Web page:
-- President Obama did not plan to use the n-word in his interview with comedian Marc Maron, but he doesn’t regret the word choice either.
“As is as evident from the conversation, it was a free-flowing conversation,” White House Press Secretary Josh Earnest told ABC News' Jonathan Karl at Monday’s press briefing. "It was pretty wide-ranging, and there was no decision made on the part of anybody here at the White House that we are going to capitalize on this audio interview from somebody's garage in California, that this would be an opportune time for him to get this particular point off his chest."
Although the president’s word choice was unconventional in the interview on Maron's "WTF" podcast, Earnest said, the point he was making was “entirely consistent” with a message he has made numerous times on race relations -- that although much progress has been made in recent decades, “we’re not cured” of the “legacy of slavery” and Jim Crow.
"It’s not just a matter of it not being polite to say n***** in public,” the president told Maron. “That's not the measure of whether racism still exists or not. It's not just a matter of overt discrimination. Societies don't, overnight, completely erase everything that happened 200 to 300 years prior."
While the president said the history of slavery still “casts a long shadow” on American society, he also reflected on the progress that’s been made.
“Progress is real, and we have to take hope from that progress, but what is also real is the march is not yet over,” the president said. “And the work is not yet completed and then our job is to find in very concrete ways what more can we do.”
The interview was taped on Friday during the president’s trip to California and was released early Monday morning. Maron on Friday posted this photo of himself posed with the president outside his garage, which doubles as his recording studio, with the caption “This happened.”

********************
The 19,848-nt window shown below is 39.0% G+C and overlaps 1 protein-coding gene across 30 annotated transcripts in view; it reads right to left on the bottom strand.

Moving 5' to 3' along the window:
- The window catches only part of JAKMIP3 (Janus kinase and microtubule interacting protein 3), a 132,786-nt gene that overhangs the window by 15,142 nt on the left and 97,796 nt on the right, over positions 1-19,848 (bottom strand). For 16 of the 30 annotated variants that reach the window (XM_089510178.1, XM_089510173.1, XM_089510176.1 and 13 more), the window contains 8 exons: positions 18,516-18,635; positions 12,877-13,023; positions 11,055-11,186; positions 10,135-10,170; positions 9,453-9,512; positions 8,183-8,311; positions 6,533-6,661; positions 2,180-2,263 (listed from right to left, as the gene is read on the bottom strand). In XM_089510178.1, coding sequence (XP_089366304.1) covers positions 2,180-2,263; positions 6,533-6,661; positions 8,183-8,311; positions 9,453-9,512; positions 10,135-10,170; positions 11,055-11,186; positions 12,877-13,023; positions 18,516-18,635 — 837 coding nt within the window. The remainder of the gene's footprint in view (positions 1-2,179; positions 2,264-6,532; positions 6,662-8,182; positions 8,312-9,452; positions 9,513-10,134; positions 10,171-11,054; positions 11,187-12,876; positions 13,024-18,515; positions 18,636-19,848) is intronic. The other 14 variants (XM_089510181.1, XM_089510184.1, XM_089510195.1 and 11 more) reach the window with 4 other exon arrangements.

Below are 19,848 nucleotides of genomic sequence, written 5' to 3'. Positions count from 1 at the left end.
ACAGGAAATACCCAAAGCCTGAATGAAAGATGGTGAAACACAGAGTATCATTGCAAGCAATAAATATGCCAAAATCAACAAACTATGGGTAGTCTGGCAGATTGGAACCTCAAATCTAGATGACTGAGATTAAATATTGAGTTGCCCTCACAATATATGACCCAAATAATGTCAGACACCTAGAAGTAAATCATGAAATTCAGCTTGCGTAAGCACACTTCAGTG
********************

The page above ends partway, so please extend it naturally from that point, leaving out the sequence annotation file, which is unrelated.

Reflecting on the Charleston church shooting last Wednesday, President Obama said that beyond the grieving, “it’s not enough just to feel bad.” He called for "common-sense gun safety laws" so that recurrences of mass shootings cease to be “something that we expect.”
“One of those actions that we could take would be to enhance some basic, common-sense gun-safety laws,” Obama said. “Each time that these events occur, ironically, gun manufacturers make out like bandits, partly because of this fear that’s churned up that the government and the black helicopters are all coming to get your guns.”
The president went on to make the case that a balance can be struck between respect for hunting traditions as a legitimate form of gun use while also keeping firearms out of the hands of those who intend to do harm.
“The question is just: Is there a way of accommodating that legitimate set of traditions with some common-sense stuff that prevents a 21-year old who is angry about something or confused about something, or is racist, or is deranged, from going into a gun store and suddenly is packing and can do enormous harm that is not something we have ever fully come to terms with,” Obama said.
Obama added that he does not expect the current Congress to make meaningful strides on gun-safety laws, because “unfortunately the grip of the NRA on Congress is extremely strong.”